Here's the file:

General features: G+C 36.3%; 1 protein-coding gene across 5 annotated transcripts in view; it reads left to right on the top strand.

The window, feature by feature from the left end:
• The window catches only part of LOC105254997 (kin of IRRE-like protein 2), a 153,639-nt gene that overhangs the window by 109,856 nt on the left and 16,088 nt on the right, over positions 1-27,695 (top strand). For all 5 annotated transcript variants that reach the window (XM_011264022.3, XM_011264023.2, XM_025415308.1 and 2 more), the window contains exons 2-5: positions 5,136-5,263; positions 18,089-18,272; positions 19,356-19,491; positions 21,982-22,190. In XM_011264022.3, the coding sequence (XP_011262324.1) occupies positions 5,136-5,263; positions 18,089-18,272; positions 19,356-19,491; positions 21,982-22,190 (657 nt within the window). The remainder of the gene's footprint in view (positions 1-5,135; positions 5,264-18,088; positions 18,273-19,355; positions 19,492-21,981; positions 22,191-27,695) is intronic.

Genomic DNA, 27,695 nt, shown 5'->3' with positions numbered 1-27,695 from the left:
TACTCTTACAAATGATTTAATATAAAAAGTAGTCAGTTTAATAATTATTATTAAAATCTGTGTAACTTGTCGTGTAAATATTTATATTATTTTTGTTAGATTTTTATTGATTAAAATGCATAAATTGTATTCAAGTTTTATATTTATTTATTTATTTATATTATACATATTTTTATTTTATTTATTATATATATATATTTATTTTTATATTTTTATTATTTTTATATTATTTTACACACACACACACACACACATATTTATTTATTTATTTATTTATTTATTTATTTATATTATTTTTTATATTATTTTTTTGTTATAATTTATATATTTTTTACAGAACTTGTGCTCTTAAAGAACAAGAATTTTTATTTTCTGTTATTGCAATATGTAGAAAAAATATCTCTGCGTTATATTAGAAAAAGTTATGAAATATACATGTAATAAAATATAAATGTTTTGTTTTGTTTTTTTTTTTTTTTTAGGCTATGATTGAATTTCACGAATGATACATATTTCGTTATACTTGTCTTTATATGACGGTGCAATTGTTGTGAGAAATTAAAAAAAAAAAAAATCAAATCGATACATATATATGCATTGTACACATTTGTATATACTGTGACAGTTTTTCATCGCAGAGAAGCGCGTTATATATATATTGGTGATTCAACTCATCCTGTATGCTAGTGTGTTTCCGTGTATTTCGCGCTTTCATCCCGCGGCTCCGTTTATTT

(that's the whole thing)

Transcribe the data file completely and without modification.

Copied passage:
General features: G+C 36.3%; 1 protein-coding gene across 5 annotated transcripts in view; it reads left to right on the top strand.

The window, feature by feature from the left end:
• The window catches only part of LOC105254997 (kin of IRRE-like protein 2), a 153,639-nt gene that overhangs the window by 109,856 nt on the left and 16,088 nt on the right, over positions 1-27,695 (top strand). For all 5 annotated transcript variants that reach the window (XM_011264022.3, XM_011264023.2, XM_025415308.1 and 2 more), the window contains exons 2-5: positions 5,136-5,263; positions 18,089-18,272; positions 19,356-19,491; positions 21,982-22,190. In XM_011264022.3, the coding sequence (XP_011262324.1) occupies positions 5,136-5,263; positions 18,089-18,272; positions 19,356-19,491; positions 21,982-22,190 (657 nt within the window). The remainder of the gene's footprint in view (positions 1-5,135; positions 5,264-18,088; positions 18,273-19,355; positions 19,492-21,981; positions 22,191-27,695) is intronic.

Genomic DNA, 27,695 nt, shown 5'->3' with positions numbered 1-27,695 from the left:
TACTCTTACAAATGATTTAATATAAAAAGTAGTCAGTTTAATAATTATTATTAAAATCTGTGTAACTTGTCGTGTAAATATTTATATTATTTTTGTTAGATTTTTATTGATTAAAATGCATAAATTGTATTCAAGTTTTATATTTATTTATTTATTTATATTATACATATTTTTATTTTATTTATTATATATATATATTTATTTTTATATTTTTATTATTTTTATATTATTTTACACACACACACACACACACATATTTATTTATTTATTTATTTATTTATTTATTTATATTATTTTTTATATTATTTTTTTGTTATAATTTATATATTTTTTACAGAACTTGTGCTCTTAAAGAACAAGAATTTTTATTTTCTGTTATTGCAATATGTAGAAAAAATATCTCTGCGTTATATTAGAAAAAGTTATGAAATATACATGTAATAAAATATAAATGTTTTGTTTTGTTTTTTTTTTTTTTTTAGGCTATGATTGAATTTCACGAATGATACATATTTCGTTATACTTGTCTTTATATGACGGTGCAATTGTTGTGAGAAATTAAAAAAAAAAAAAATCAAATCGATACATATATATGCATTGTACACATTTGTATATACTGTGACAGTTTTTCATCGCAGAGAAGCGCGTTATATATATATTGGTGATTCAACTCATCCTGTATGCTAGTGTGTTTCCGTGTATTTCGCGCTTTCATCCCGCGGCTCCGTTTATTT